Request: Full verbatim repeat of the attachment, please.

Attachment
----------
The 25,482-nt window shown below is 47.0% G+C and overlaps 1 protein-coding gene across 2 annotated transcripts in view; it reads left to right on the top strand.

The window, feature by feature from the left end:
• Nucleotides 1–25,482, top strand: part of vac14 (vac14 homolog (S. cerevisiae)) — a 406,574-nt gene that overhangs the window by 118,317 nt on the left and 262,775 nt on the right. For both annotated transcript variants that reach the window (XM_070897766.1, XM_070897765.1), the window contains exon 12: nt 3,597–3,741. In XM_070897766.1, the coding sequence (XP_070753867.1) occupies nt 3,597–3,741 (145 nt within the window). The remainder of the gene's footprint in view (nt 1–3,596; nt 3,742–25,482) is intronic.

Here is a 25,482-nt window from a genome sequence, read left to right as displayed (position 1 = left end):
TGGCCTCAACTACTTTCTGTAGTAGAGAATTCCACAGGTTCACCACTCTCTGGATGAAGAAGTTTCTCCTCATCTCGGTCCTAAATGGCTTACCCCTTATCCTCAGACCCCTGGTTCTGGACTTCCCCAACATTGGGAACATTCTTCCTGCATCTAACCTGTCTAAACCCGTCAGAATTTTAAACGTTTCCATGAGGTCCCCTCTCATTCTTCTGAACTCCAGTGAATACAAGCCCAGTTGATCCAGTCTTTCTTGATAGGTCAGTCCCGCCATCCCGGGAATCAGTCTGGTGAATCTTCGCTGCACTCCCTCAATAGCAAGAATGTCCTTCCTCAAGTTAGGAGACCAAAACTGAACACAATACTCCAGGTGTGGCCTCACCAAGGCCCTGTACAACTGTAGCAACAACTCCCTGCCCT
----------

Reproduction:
The 25,482-nt window shown below is 47.0% G+C and overlaps 1 protein-coding gene across 2 annotated transcripts in view; it reads left to right on the top strand.

The window, feature by feature from the left end:
• Nucleotides 1–25,482, top strand: part of vac14 (vac14 homolog (S. cerevisiae)) — a 406,574-nt gene that overhangs the window by 118,317 nt on the left and 262,775 nt on the right. For both annotated transcript variants that reach the window (XM_070897766.1, XM_070897765.1), the window contains exon 12: nt 3,597–3,741. In XM_070897766.1, the coding sequence (XP_070753867.1) occupies nt 3,597–3,741 (145 nt within the window). The remainder of the gene's footprint in view (nt 1–3,596; nt 3,742–25,482) is intronic.

Here is a 25,482-nt window from a genome sequence, read left to right as displayed (position 1 = left end):
TGGCCTCAACTACTTTCTGTAGTAGAGAATTCCACAGGTTCACCACTCTCTGGATGAAGAAGTTTCTCCTCATCTCGGTCCTAAATGGCTTACCCCTTATCCTCAGACCCCTGGTTCTGGACTTCCCCAACATTGGGAACATTCTTCCTGCATCTAACCTGTCTAAACCCGTCAGAATTTTAAACGTTTCCATGAGGTCCCCTCTCATTCTTCTGAACTCCAGTGAATACAAGCCCAGTTGATCCAGTCTTTCTTGATAGGTCAGTCCCGCCATCCCGGGAATCAGTCTGGTGAATCTTCGCTGCACTCCCTCAATAGCAAGAATGTCCTTCCTCAAGTTAGGAGACCAAAACTGAACACAATACTCCAGGTGTGGCCTCACCAAGGCCCTGTACAACTGTAGCAACAACTCCCTGCCCT